stark change in photo appearance between Library and Develop

tomjtownsend

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I'm at my wits end...I click on a photo from my library to develop it...I make all of the edits to bring the photo to where I want it to be. I then exit back to the library and the same photo that looked perfect in Develop now looks dark/brooding and contrasty in the Library....any ideas on what I might be doing wrong or is going on w/Lightroom...I'm using Lightroom Classic 9.1 by the way... thank you very much
 
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Most likely cause is a Graphic Card problem.
Some things to try-
1) Update your Graphic Card Drivers from the OEM.
2) Change the options for "Use Graphics Processor" in the Preferences/Performance.
See "GPU Acceleration in Lightroom Classic" in this document-
3) Calibrate your monitor preferably with a Calibration device.
Check to Monitor Profile problems as given here-
 

tomjtownsend

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Joined
Dec 29, 2019
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Most likely cause is a Graphic Card problem.
Some things to try-
1) Update your Graphic Card Drivers from the OEM.
2) Change the options for "Use Graphics Processor" in the Preferences/Performance.
See "GPU Acceleration in Lightroom Classic" in this document-
3) Calibrate your monitor preferably with a Calibration device.
Check to Monitor Profile problems as given here-
Thank you. I will try your suggestions
 
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Also, is it just that photo? Sometimes extreme settings can affect the previews, as Library and Develop use different mechanisms.
 

jesses

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Hey! As Victoria hinted at, you're not crazy — this is a "feature", not a bug — what you're seeing is in fact Lightroom switching between ProPhoto RGB color space when in Develop, and Adobe RGB... usually else. They have a whole FAQ on color handling in the documentation, i.e.:

In what color spaces does Lightroom render colors?
In the Develop module, by default, Lightroom renders previews using the ProPhoto RGB color space. ProPhoto RGB contains all colors that digital cameras can capture, making it an excellent choice for editing images.

Library, Map, Book, and Print modules in Lightroom render colors in the Adobe RGB color space. The Adobe RGB gamut includes most colors that digital cameras can capture together with some printable colors (cyans and blues, in particular) that cannot be defined using the smaller, web-friendly sRGB color space.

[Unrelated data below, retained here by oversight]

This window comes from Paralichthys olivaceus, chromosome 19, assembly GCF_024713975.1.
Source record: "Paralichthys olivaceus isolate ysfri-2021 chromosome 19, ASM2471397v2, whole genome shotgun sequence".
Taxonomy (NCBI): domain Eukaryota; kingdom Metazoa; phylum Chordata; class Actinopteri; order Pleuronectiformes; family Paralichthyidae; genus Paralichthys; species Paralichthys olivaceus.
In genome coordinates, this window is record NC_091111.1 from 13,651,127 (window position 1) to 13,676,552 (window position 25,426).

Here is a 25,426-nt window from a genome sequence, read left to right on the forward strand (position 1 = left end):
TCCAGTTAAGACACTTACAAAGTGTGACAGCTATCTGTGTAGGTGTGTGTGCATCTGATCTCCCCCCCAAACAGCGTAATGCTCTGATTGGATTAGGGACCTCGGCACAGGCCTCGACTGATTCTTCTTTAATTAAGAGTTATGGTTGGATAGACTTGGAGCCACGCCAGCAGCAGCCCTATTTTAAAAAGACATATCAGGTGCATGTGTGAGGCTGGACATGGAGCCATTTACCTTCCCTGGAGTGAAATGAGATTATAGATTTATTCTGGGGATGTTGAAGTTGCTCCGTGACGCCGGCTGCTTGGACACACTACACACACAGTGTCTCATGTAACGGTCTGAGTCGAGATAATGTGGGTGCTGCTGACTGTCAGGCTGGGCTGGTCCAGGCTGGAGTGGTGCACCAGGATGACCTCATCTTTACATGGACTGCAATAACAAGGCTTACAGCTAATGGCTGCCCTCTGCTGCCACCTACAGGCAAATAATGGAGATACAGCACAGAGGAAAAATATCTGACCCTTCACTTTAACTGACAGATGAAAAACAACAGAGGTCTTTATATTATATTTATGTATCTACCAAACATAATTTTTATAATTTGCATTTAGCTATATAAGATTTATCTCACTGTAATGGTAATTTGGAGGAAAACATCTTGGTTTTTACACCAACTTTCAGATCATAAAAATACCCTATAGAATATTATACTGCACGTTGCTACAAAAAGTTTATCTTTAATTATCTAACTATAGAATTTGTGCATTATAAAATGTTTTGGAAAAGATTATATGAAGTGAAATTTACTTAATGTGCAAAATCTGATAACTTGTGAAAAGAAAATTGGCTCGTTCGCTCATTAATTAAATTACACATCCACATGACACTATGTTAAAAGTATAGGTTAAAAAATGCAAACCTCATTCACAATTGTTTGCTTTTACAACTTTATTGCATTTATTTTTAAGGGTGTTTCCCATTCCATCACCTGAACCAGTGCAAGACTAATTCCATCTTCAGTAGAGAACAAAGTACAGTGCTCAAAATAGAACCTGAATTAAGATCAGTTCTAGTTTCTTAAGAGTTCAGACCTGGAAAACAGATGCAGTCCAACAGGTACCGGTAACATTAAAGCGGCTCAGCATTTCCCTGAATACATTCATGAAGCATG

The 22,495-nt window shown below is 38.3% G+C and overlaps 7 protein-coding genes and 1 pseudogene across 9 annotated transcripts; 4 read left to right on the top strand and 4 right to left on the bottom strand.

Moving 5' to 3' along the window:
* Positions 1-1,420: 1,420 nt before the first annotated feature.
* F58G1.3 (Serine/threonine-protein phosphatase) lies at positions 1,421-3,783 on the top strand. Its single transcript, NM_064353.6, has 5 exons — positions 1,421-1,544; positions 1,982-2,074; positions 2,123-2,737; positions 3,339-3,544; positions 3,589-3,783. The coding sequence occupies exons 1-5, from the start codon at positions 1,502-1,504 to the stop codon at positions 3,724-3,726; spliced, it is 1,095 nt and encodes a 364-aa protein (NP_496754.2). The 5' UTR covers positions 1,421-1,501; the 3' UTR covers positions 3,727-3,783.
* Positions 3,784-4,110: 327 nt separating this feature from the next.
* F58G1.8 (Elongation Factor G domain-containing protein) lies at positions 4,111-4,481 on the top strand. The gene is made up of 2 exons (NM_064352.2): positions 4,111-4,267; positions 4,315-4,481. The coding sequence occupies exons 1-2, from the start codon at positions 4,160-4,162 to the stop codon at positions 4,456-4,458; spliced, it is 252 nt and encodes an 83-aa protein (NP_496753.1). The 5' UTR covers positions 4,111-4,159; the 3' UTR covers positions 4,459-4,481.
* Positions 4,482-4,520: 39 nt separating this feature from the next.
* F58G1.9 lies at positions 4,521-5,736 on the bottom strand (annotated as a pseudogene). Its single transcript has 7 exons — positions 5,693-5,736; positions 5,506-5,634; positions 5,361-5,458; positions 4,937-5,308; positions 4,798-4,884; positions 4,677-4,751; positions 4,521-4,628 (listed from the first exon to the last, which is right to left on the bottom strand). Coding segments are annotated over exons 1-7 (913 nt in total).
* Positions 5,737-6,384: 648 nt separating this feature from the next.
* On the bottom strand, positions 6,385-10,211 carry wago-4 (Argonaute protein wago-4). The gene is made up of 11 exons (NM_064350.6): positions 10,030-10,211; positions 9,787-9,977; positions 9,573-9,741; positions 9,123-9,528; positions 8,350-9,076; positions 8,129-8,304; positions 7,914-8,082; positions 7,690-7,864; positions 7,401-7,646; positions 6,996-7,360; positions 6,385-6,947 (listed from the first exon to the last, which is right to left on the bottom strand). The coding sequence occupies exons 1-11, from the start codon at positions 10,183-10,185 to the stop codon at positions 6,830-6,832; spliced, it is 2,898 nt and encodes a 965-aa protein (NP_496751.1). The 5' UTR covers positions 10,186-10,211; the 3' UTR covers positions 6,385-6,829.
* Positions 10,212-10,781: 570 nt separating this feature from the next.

Lightroom also uses Adobe RGB for:

Rendering images in the second window. For more details, see Display the Library on a second monitor.
Images printed in the Draft mode. To know more about the print settings, see Work with print job options and settings.
Books sent to Blurb.com
Lightroom uses sRGB by default for:

Slideshow and Web modules
Images exported as JPEGs destined for the web and email
Uploaded web galleries and PDF slideshows
Images published to Facebook and other photo-sharing sites using the Publish Services panel
If you export books as PDF or JPEG from the Book module, you can choose sRGB or a different color profile.

[emphasis added]

I'll admit I've come around to the design and their reasoning... but you do have to know to expect it. (You're far from the first to find it baffling, btw!)
 
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With a properly calibrated monitor and a correctly configured system you should not be seeing much of a difference between the Loupe view and the Develop view. The different color spaces are not so much an issue since everything you are seeing is being processed by the color management system (CMS) through your monitor profile. The capability of the monitor limits what is visible in either view.

The more likely culprit is the GPU and/or driver as Lightroom is passing more and more of the rendering within Develop to the GPU.

I believe that what Victoria is talking about is that it is possible with Lightroom to edit an image in such a way as to create colors that are way outside the gamut of Adobe RGB and/or the monitor. It is hard to see this without color analysis software such as ColorThink Pro. Usually you can see this in areas of highly saturated colors ( ie. sunsets) where you will start to see banding in these areas. But that is not what you are describing here. In this case the image will look equally bad in Loupe and Develop not different as you are describing.

-louie
 
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I believe that what Victoria is talking about is that it is possible with Lightroom to edit an image in such a way as to create colors that are way outside the gamut of Adobe RGB and/or the monitor.
I was thinking more of extreme noise reduction and sharpening adjustments (and similar) that don't always look the same in Develop Fit as they do elsewhere, but that's a good one too.

Graphics card driver would get my bet though, especially on Windows.
 
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